WHEN Kathy Prior picks up the phone, she doesn’t know what awaits at the other end of the line.
But one thing is guaranteed: the Belmont North woman will be listening.
Mrs Prior is one of Lifeline Hunter Central Coast’s hard-working volunteers – all of whom carry out the thankless task of being a sympathetic ear to those in their darkest moments.
It’s a tough job, Mrs Prior explained, but one that has taught her as much about herself as the people around her.
“It can be draining,” she admitted.
“[But] it’s so essential. When people are in crisis, they are often in a position where they’ve been judged. They’ve exhausted their families and friends. They have no one else to turn to.”
Mrs Prior has worked as a volunteer counsellor with Lifeline for nine years, after a successful career as a midwife and later a teacher-librarian.
She agreed that the common denominator between her three professions had been working with people.
But she also said learning to genuinely empathise with another human was something that couldn’t be taught.
“The biggest thing we can do is empathise with someone,” Mrs Prior said.
“And that’s difficult to do – it requires active listening. What we do is we listen very carefully to what the caller is saying and we reflect what they’re saying, trying to unravel some layers.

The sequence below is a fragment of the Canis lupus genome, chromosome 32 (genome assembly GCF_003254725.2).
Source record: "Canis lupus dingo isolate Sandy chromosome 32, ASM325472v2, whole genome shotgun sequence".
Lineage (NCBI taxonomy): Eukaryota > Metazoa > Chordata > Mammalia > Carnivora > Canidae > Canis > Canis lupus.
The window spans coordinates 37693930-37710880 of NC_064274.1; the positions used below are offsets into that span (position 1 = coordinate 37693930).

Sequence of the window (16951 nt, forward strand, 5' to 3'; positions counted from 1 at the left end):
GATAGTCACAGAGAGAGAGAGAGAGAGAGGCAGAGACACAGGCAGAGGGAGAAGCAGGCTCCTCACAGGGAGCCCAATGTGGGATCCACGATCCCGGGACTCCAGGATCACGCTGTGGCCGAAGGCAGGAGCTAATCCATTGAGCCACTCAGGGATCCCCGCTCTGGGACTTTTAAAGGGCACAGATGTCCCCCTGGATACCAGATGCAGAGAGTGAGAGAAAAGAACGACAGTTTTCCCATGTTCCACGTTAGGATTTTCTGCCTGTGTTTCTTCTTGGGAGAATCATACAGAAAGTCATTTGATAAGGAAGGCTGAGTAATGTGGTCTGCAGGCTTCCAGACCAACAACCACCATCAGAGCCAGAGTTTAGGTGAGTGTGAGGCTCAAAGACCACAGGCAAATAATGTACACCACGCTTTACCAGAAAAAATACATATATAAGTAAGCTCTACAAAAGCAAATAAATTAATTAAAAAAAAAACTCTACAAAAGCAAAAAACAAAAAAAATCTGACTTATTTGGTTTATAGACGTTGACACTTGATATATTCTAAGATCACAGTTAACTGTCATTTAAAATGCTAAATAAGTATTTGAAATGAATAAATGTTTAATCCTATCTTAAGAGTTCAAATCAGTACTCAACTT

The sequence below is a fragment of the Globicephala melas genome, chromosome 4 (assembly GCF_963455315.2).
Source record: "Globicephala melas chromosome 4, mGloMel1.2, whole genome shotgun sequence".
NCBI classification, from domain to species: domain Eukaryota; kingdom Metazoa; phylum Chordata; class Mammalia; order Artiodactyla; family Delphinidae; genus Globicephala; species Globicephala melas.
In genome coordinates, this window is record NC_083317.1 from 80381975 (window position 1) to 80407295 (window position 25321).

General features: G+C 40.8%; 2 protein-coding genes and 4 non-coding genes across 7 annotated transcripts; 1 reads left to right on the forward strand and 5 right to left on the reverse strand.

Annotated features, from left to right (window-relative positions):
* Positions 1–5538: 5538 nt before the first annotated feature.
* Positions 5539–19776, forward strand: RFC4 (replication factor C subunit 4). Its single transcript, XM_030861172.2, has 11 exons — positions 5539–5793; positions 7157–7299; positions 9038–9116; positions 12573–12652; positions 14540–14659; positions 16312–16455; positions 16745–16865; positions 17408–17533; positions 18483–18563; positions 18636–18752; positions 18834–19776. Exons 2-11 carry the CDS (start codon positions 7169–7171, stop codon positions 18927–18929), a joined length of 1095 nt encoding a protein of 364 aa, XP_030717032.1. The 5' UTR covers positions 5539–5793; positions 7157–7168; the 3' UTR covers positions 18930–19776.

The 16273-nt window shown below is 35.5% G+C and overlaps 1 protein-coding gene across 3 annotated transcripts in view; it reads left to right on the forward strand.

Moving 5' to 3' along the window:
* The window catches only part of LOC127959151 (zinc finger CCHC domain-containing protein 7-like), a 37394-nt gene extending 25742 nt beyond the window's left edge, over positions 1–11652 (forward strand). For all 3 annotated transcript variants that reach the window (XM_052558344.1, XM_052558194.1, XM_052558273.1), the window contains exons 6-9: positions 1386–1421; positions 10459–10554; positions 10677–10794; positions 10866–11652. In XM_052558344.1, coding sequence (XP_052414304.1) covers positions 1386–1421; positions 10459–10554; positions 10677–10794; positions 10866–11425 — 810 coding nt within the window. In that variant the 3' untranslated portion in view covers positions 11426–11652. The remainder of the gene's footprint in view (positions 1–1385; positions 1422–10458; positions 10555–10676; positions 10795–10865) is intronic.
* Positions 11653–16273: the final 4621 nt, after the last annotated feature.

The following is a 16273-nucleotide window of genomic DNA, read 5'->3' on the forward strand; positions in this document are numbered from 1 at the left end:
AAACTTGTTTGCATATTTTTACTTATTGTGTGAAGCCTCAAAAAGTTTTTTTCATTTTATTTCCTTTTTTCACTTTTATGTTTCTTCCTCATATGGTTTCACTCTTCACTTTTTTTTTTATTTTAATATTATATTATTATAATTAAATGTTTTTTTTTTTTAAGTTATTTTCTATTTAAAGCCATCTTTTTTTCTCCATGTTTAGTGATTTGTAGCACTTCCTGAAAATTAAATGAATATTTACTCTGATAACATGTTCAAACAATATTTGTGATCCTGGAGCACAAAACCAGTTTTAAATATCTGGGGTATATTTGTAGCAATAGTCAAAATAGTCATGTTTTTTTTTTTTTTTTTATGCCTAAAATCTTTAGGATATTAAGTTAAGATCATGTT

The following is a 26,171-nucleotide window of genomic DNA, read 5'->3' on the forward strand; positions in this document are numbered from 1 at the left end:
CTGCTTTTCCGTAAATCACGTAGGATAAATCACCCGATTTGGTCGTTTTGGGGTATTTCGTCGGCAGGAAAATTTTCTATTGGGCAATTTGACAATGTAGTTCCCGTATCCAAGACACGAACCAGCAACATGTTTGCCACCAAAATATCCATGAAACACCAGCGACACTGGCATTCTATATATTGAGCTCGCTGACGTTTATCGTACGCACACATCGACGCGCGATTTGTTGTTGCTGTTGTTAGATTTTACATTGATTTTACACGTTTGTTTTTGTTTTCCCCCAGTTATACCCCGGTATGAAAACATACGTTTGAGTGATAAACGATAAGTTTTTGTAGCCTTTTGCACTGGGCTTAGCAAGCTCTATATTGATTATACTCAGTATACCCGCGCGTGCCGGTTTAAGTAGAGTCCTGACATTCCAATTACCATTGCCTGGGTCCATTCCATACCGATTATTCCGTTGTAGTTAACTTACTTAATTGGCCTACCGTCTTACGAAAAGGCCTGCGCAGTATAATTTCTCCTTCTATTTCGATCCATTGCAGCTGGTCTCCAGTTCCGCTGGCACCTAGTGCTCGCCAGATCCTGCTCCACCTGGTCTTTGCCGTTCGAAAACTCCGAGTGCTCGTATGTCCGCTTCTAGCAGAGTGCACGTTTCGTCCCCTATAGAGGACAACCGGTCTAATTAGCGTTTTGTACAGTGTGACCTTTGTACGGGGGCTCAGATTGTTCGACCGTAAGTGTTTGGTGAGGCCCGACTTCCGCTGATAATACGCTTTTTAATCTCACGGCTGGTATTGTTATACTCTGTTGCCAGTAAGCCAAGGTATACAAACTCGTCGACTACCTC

“When feelings are validated, when people know they are being heard, that can empower them.”
Lifeline’s goal is to break down the stigma surrounding mental health by using a community-based approach to suicide prevention.
The charity estimates there are more than 65,000 suicide attempts in Australia every year, with suicide rates for men three times higher than that of women.
According to the latest statistics, the suicide rate is 12.6 per 100,000 Australians – the highest rate in at least a decade.
Mrs Prior sees Lifeline as invaluable.
“I’m proud of Lifeline,” she said.
“It’s a wonderful organisation that does so much good in the community, and they treat their volunteers really well – there’s not a day that goes by that I’m not thanked.”
When the day is done, Mrs Prior said the most rewarding part had been the people and listening to what they have to say.
“It’s the most amazing feeling when you get the trust of a caller,” she said.
“Some of the people that ring up haven’t talked to another human being in a very long time. It’s humbling to realise you’ve made a difference to someone else.”